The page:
After setting up the particle-physics part of the minimal SME in Colladay:1998fq () the gravity part was established in Kostelecky:2003fs (). One of the most crucial results of the latter paper is that explicit Lorentz violation is incompatible with gravity where the incompatibility is due to the Bianchi identities of Riemannian geometry. Therefore, in a curved background Lorentz violation can only be studied consistently when the symmetry is broken spontaneously, cf. Kostelecky:1989jp (); Kostelecky:1989jw (); Bluhm:2008yt (); Hernaski:2014jsa (); Bluhm:2014oua (); Maluf:2014dpa (). An alternative possibility of circumventing the incompatibility could be to use a geometric concept other than Riemannian geometry. Because of that reason, Lorentz violation based on Finsler geometry Finsler:1918 (); Cartan:1933 (); Bao:2000 (); Antonelli:1993 () is currently being investigated extensively. Finsler geometry can be regarded as Riemannian geometry without the quadratic restriction of line intervals, i.e., any possible interval obeying certain reasonable properties can be considered. Line intervals can also involve preferred directions on the manifold, which is why this geometric approach is interesting for people studying Lorentz violation.
To consider Finsler geometry in the SME a reasonable starting point is needed. General Relativity and possible extensions of it reside in the realm of classical physics. However, the particle-physics part of the SME is a field theory concept, i.e., one has to map the field theory description to a classical-physics analog. This was carried out for various cases of the minimal SME Kostelecky:2010hs (); Kostelecky:2011qz (); Kostelecky:2012ac (); Colladay:2012rv (); Schreck:2014ama (); Russell:2015gwa () and a number of nonminimal cases Schreck:2014hga (); Schreck:2015seb (). The results of these studies are Lagrangians for classical, relativistic, pointlike particles including Lorentz violation based on the SME. Further analyses of these Lagrangians or investigations in other sectors of the SME can be found in Silva:2013xba (); Foster:2015yta (); Colladay:2015wra (); Schreck:2015dsa (); Silva:2015ptj (). The classical Lagrangians obtained were shown to be related to Finsler structures Kostelecky:2011qz (); Kostelecky:2012ac (); Colladay:2012rv (); Schreck:2014hga (); Schreck:2015seb () and can possibly serve to study explicit Lorentz violation in curved backgrounds, cf. Kostelecky:2011qz (); Schreck:2015dsa ().
The mapping investigated in the papers mentioned above starts at the quantum description of the SME and it ends at the classical regime. Therefore, the motivation of the current article is to answer one question. Assuming that we have the classical Lagrangians only and do not know about the field theory description of the SME, is it possible to quantize the classical theory to arrive at the quantum-mechanical Hamiltonian based on the SME? Note that the SME is a relativistic field theory, which allows for obtaining the corresponding low-energy Hamiltonian with the Foldy-Wouthuysen procedure Foldy:1949wa (). Hence, an alternative method could be to expand the relativistic classical Lagrangians in the ratio of the velocity and the speed of light and to perform quantization subsequently. Finding out whether or not this method works is the goal of the paper. In the course of the analysis, the unexpected result is encountered that the classical Lagrangians and Hamilton functions considered are related by a simple transformation at first order in Lorentz violation and at second order in the momenta. This observation may be interesting and important in practice.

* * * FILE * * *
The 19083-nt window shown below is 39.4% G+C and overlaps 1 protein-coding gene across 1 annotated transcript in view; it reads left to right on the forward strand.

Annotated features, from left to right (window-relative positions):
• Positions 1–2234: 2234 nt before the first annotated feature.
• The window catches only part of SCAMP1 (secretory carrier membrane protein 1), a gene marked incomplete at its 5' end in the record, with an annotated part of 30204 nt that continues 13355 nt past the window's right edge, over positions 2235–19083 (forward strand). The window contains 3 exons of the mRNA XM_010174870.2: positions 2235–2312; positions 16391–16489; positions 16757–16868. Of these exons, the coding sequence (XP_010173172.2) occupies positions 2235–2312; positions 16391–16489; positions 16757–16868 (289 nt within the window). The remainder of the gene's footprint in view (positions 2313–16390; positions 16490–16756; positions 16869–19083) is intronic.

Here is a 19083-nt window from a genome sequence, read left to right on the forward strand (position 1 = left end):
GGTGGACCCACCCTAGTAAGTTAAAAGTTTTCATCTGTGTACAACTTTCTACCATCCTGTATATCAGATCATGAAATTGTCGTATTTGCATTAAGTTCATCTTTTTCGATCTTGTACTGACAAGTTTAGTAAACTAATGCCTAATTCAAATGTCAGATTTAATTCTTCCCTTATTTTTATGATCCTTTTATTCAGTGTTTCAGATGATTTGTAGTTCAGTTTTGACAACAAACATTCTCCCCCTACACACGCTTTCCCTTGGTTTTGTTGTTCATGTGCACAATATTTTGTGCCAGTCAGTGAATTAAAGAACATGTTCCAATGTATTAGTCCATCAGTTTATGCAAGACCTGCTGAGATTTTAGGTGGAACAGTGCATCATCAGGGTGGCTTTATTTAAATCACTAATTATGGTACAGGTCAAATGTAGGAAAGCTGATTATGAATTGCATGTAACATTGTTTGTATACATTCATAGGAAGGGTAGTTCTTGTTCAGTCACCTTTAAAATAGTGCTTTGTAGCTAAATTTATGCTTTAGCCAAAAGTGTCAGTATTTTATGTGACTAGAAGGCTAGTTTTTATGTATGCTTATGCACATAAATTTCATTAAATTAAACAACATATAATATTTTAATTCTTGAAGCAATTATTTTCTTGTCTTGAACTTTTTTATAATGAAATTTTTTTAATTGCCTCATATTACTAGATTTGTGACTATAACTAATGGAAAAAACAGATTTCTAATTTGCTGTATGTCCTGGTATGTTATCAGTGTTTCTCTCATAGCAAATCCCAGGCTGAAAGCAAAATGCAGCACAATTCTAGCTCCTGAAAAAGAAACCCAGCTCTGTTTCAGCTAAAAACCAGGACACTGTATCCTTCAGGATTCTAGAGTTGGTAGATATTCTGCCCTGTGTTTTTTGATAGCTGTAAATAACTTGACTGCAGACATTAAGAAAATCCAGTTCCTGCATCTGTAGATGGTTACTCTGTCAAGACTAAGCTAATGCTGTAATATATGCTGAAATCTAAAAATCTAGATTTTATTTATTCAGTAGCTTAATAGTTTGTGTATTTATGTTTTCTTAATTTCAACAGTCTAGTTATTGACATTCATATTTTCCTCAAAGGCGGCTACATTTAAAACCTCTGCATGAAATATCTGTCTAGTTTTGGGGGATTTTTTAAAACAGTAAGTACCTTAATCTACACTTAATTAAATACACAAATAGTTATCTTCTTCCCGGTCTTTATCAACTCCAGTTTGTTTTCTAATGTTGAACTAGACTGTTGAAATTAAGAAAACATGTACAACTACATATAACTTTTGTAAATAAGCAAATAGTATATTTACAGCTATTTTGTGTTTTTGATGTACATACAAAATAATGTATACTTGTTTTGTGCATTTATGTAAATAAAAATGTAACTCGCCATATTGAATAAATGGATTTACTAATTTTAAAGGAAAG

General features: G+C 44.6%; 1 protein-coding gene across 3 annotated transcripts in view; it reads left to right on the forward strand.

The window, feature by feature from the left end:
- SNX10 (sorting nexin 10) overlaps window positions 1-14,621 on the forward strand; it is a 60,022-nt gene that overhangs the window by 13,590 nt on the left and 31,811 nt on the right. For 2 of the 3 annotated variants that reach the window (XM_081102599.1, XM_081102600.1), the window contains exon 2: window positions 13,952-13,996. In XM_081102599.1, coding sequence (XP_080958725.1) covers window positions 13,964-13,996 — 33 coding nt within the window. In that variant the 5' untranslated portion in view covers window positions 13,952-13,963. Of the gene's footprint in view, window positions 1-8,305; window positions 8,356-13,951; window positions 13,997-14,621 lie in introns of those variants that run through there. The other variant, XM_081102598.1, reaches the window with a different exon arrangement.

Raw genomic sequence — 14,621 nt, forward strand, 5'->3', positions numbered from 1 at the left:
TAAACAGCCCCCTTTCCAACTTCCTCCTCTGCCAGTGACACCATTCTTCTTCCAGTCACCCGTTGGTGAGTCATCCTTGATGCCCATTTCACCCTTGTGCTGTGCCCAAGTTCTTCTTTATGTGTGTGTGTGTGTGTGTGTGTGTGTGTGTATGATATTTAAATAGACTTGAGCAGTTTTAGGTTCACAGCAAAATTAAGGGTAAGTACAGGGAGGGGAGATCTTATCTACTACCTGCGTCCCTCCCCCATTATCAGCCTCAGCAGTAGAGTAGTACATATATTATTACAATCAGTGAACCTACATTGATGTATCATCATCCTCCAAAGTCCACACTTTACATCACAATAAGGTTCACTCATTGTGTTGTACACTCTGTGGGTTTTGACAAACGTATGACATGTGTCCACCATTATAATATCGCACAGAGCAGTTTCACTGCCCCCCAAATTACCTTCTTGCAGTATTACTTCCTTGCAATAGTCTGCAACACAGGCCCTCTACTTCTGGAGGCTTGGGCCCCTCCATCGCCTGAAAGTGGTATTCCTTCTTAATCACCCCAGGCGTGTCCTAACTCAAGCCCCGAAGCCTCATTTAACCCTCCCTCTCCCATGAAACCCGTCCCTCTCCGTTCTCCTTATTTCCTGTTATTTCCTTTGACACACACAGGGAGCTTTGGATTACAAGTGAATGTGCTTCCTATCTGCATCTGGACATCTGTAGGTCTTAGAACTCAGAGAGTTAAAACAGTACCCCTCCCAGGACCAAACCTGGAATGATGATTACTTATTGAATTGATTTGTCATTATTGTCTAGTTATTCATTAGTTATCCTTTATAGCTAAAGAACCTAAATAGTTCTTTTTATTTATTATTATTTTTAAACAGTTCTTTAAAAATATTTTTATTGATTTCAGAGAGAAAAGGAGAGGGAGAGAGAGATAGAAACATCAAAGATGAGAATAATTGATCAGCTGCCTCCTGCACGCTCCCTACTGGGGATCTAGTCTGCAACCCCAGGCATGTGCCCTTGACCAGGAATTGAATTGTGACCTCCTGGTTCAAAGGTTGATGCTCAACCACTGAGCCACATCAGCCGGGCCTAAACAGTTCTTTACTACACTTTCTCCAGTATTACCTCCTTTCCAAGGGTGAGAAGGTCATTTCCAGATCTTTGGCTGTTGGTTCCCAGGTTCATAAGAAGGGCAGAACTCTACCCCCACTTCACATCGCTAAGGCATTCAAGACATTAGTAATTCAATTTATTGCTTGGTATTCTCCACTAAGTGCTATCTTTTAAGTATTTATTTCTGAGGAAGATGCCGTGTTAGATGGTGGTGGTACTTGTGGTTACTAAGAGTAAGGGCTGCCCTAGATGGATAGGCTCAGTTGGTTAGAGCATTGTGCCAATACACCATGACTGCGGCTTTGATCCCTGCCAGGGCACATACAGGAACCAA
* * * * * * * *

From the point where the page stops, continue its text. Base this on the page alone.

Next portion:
The paper is organized as follows. In Sec. II we compile all Lagrangians obtained in the literature so far. Thereby, the velocity-momentum correspondence and the classical Hamilton function is computed for each. Section III is dedicated to the first quantization of the results. All classical momenta are promoted to quantum operators and a suitable Ansatz for a spin structure is introduced. It is shown that the quantum-mechanical Hamilton operators can be obtained consistently. In Sec. IV the leading-order expansion of each Lagrangian is investigated more closely. By doing so, we find the simple relation between the Lagrangians and the Hamilton functions mentioned above. Under mild assumptions, it is shown that this result is valid in general. Subsequently, we apply it to two complicated cases of the minimal fermion sector not considered in the literature so far. Last but not least, all findings are discussed and concluded on in Sec. V. Throughout the paper, natural units with are used unless otherwise stated.
Ii Classical Hamilton functions